Paul Ryan (cartoonist)
September 23, 1949 |
Paul Ryan (born September 23, 1949 in Massachusetts) is an American comic book and comic strip cartoonist. Ryan has worked extensively for Marvel Comics and DC Comics on a number of super-hero comics. Currently, he pencils and inks the daily comic strip The Phantom for King Features Syndicate.
Paul Ryan attended St. Polycarp Grammar School in Somerville, Massachusetts and graduated from St. Mary of the Annunciation High School in 1967. He graduated from the Massachusetts College of Art in 1971 with a Bachelor of Fine Arts Degree in Graphic Design. After graduation Ryan enlisted in the United States National Guard and was assigned to Fort Dix, New Jersey for Basic Training and AIT (Advanced Individual Training) in automotive mechanics. He later attended Massachusetts Military Academy in Wakefield, Massachusetts for officer training. During this period Ryan landed a job in the Graphics Department of Metcalf & Eddy Engineering in Boston, where he worked for 11 years.
First steps in comics
According to a 2007 interview, "Ryan began his training as a child, growing up in Somerville. He'd park himself in front of the television each night to watch George Reeves in the Adventures of Superman." He has said that as a young comics fan and aspiring artist in the Silver Age, he was influenced by the work of Wayne Boring and Curt Swan on Superman. In 1961, Ryan became a big fan of the Fantastic Four of Stan Lee and Jack Kirby, having "bought the first issue at the tender age of 11." He has acknowledged that even as a youth he studied the work of Hal Foster, Sy Barry, Dan Barry, and Mac Raboy, adding "I'm pretty much influenced by anybody whose work I admire."
In 1983, in response to a general "open audition" offer from Charlton Comics, Ryan was finally prompted to write and draw his first comics story, which he titled "BREED". Charlton had recently instituted a program whereby they would publish the best of the work submitted by aspiring comic book artists in Charlton Bullseye. Payment would be in the form of 50 contributor copies of the printed piece. The artist would then have published work to show Marvel Comics or DC Comics in the hopes of landing a job with the "Big Two." Charlton accepted Ryan's story, but the title was cancelled before "BREED" saw print.
The remaining stories from Bullseye ended up in the hands of Bill Black of Americomics in Florida, and Black published "BREED" in Starmasters #1 (March 1984). This brought Ryan to the attention of comic book stores in the Boston area. When Marvel artist, Bob Layton, moved to Boston and needed an assistant, the employees at these stores recommended Paul Ryan to Layton. Ryan worked for Layton for a year doing his backgrounds, and through him met the editors and staff at Marvel. By this time Ryan, having taken a circuitous route toward a career in comic art, was in his early 30s.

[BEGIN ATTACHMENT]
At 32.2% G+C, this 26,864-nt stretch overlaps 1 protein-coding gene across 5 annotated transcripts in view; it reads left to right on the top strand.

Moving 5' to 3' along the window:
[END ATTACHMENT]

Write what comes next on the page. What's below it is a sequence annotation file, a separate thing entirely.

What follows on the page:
Soon, Ryan was getting assignments of his own, starting with inking The Thing #27 (Sept. 1985) and then moving on to penciling Iron Man, Squadron Supreme, The Eternals, and a Thor graphic novel.
In 1986, writer Mark Gruenwald and Ryan co-created D.P. 7 for Marvel's New Universe imprint. Rich Johnston of Bleeding Cool called D.P. 7 "a wonderful comic book, everything just seemed to gel together perfectly on that series, and on Quasar that followed it, and I was hooked. Paul had a classically clean style." Ryan drew The Amazing Spider-Man Annual #21 which featured the wedding of Spider-Man (Peter Parker) and Mary Jane Watson.
Ryan penciled the first six issues of Quasar followed by work on Avengers, Avengers West Coast, Iron Man, and Ravage 2099 a character which he co-created with Stan Lee. Ryan would be most strongly associated with the Fantastic Four for his notably long run on Marvel's flagship title, trailing only Jack Kirby and John Byrne in total number of issues drawn. His first issue was #356 (Sept. 1991) and his last #414 (July 1996). Ryan would complete eleven years of comic book art exclusivity with Marvel Comics.
In 1992 Ryan took over the penciling on The Amazing Spider-Man Sunday comic strip written by Stan Lee, inked by Joe Sinnott, and distributed by King Features. He drew that feature for just over three years.
DC Comics and after
In 1996, Ryan's run on Fantastic Four was ended by the Heroes Reborn event. Shortly after, Paul Ryan left Marvel to work for DC Comics where he became the artist on Superman: The Man of Tomorrow and The Flash. That same year, he was one of the many creators who contributed to the Superman: The Wedding Album one-shot wherein the title character married Lois Lane. Ryan drew part of the Superman Red/Superman Blue one-shot which launched the storyline of the same name which ran through the various Superman titles. He penciled a Superman Annual and various Batman titles, as well as several fill-in assignments on other Superman titles. With writers Grant Morrison and Mark Millar, Ryan introduced the Jakeem Thunder character in The Flash vol. 2 #134 (Feb. 1998).
Paul Ryan and writer David Michelinie are the only comic book creators to have contributed to the wedding issues of both Spider-Man (Peter Parker marrying Mary Jane Watson in The Amazing Spider-Man Annual #21 and Superman (Clark Kent) marrying Lois Lane in Superman: The Wedding Album.
He was a contributing artist on the NASCAR/Superman custom comic and on Celebrating the Century, a stamp collecting book which DC produced for the United States Postal Service.
Ryan briefly returned to Marvel in 1999, teaming with writer Tom DeFalco on the Fantastic Five. The turn of the Millennium found Ryan working with Wildstorm, penciling one of the Left Behind graphic novels, and working with Crossgen as a fill-in artist on such titles as Ruse and Crux. Ryan became a regular contributor to The Phantom or Fantomen comic books published by the Swedish company Egmont, a job which would position him well for his next major assignment.
The Phantom comic strip
The Phantom comic strip began as a weekday newspaper strip on February 17, 1936, with a color Sunday strip added in May 1939. It was originally written by creator Lee Falk, and when Falk died in 1999, Tony DePaul took over the writing duties. Several artists have illustrated the character's adventures over the decades.
In 2005 then-current artist George Olesen announced his retirement. Jay Kennedy at King Features Syndicate chose Paul Ryan to assume the artist's role on the daily strips. Then in October 2006 Graham Nolan, artist on The Phantom Sunday Strip, announced his intended departure from the series. Once again Kennedy called upon Ryan, who agreed to add the Sunday strip to his duties for King Features. His first Sunday appeared in newspapers on April 1, 2007. Ryan later wished to cut his workload and on July 31, 2011, Eduardo Barreto took over as artist for the Sunday strip. Following Barreto's sudden death in late 2011, Ryan returned to the Sunday feature briefly until a replacement, Terry Beatty, was found.